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Tech leaders are delusional if they think Web3 will give power back to the people

Scott Galloway, for CNN Business Perspectives

Similar to “the internet” or “cryptocurrency” in their infancy, the term “Web3” has entered the public discourse before being widely understood. However, Web3 might be the haziest and most vague of the bunch.

Web3 promoters would say it’s a new version of the internet that is owned by users and builders and powered by tokens or crypto. Unlike Web2 — the current web, which is dominated by centralized platforms, including Google, Apple, and Facebook — they claim Web3 will use blockchain, crypto and NFTs to take the power away from Big Tech and transfer it back to the internet community.

If that sounds like bulls**t, trust your instincts.

This so-called decentralization of power out of the hands of a few has, in fact, been a recentralization of power into the hands of even fewer. Take Bitcoin, for example. The top 2% of account addresses own 95% of the more than $800 billion supply of Bitcoin.

Even worse, these crypto projects are becoming more centralized as the market matures. When Ethereum launched seven years ago, insiders controlled just 15%. But more recently, Web3 projects have launched with insider ownership of 30% to 40%.

The new guard also looks older and more guardian than the old guard. Specifically, these are dudes from Stanford or Harvard who serve under the delusion they are giving the power back to the people while accidentally making billions. Every member of Forbes’ 2021 crypto-billionaires list is a man. A third of them attended Stanford or Harvard. What could go wrong? Out of the 12 men on the list, only one isn’t White.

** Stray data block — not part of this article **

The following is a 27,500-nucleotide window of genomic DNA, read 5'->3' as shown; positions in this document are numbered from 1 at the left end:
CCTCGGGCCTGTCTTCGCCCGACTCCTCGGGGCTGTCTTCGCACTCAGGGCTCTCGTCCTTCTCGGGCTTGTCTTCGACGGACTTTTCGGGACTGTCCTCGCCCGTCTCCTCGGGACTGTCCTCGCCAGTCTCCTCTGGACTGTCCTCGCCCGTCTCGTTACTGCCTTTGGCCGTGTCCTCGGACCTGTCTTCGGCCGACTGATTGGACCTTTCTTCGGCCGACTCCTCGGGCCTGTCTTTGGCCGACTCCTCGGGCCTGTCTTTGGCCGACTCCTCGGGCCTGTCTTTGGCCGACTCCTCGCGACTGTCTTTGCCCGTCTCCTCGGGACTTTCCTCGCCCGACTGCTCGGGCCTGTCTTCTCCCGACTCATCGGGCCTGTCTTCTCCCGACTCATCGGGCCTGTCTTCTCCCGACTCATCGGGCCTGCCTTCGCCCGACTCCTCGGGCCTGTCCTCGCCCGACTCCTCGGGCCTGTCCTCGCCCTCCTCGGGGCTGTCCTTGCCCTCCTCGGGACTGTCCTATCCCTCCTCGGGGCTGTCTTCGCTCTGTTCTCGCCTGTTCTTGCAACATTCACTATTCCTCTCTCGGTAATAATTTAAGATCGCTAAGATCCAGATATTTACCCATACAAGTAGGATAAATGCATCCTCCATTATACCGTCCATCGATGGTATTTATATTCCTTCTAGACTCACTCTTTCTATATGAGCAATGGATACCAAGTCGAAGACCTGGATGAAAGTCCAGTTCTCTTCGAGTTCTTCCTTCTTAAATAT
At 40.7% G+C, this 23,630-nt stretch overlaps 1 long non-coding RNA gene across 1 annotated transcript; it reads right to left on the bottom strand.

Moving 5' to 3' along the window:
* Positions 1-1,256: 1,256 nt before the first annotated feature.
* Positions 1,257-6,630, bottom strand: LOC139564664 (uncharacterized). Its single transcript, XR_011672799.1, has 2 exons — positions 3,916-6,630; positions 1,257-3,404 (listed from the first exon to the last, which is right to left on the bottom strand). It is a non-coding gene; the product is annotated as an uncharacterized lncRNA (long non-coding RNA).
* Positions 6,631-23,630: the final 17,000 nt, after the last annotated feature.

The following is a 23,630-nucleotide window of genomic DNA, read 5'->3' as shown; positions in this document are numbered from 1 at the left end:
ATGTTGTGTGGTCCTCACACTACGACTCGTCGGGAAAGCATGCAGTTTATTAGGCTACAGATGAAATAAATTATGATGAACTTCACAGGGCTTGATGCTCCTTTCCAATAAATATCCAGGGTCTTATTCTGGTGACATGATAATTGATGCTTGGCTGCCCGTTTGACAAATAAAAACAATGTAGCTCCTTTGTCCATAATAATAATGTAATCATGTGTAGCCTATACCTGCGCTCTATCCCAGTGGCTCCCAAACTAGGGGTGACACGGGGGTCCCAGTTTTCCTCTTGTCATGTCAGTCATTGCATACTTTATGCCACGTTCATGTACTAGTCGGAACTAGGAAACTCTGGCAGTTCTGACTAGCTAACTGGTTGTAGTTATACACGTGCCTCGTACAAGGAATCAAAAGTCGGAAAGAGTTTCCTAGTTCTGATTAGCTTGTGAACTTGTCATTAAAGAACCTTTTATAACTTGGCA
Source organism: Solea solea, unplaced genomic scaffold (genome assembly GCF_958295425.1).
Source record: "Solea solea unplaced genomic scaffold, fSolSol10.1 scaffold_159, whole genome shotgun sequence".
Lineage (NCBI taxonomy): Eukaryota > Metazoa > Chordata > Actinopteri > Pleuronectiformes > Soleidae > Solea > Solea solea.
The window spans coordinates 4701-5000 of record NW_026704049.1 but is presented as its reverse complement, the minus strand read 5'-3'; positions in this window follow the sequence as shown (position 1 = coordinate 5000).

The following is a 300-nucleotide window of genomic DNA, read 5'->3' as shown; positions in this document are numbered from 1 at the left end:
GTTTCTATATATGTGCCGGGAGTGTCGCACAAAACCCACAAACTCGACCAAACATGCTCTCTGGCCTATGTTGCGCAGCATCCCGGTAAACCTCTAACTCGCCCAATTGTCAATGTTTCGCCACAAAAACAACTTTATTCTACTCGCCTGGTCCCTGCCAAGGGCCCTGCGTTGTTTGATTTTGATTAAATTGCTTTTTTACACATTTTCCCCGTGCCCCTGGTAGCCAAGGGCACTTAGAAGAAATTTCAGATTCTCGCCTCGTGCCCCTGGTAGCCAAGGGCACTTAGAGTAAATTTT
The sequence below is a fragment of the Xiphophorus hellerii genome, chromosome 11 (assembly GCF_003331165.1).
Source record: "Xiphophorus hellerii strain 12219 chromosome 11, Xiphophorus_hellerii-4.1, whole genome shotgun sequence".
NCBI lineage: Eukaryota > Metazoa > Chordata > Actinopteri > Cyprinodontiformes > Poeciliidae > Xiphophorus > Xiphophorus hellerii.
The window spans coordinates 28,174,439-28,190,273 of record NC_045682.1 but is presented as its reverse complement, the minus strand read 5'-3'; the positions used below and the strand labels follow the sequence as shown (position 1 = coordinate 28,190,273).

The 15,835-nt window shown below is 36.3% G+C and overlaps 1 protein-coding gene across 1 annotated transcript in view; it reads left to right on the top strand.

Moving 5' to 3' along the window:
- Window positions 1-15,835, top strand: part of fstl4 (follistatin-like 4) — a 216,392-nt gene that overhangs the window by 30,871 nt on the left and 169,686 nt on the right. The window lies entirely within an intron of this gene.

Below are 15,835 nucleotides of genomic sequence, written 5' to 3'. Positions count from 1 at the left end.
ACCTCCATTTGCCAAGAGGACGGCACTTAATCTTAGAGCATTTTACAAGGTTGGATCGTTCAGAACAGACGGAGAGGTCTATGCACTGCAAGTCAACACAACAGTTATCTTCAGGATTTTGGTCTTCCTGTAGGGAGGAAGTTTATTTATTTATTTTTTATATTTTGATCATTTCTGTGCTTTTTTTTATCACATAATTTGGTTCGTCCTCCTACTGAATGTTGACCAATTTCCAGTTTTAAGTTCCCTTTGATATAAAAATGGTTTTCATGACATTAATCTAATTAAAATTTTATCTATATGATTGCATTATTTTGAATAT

The potential to establish monopoly power by owning the rails — that is, to centralize — is increasingly what venture capitalist (VC) funds seek out and fund. And that’s the true protocol for Web3.

OpenSea, the world’s largest NFT marketplace, is eerily similar to other exchange platforms. In return for making transactions easier and modestly safer, the company takes a 2.5% cut of every transaction. The largest crypto exchange, Coinbase, operates in the same way. It has high fees and is run by a CEO who’s granted himself and his VC investors dual class shares with 20 times the voting power of regular ones.

Preaching liberation while sequestering into gated communities is endemic to tech and venture capitalists. The personal computer was going to free us from the grips of IBM’s dominance and mainframes, but it fell under even greater control of Microsoft. Apple claimed to be a revolutionary fighting Big Brother, but it erected the greatest tollbooth for creativity in history: the App Store.

Web3 has different colored hair, but the same DNA as these earlier web paradigms, which decentralized services at an unprecedented scale in order to turn around and centralize wealth again at an unprecedented scale to a select few. Is that a good thing? Well, just ask a parent with a teenage girl addicted to social media. Said differently, there is no Web3. There’s just another tech buzzword that no one seems to fully understand — at least for now.

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Article Topic Follows: CNN - Business/Consumer

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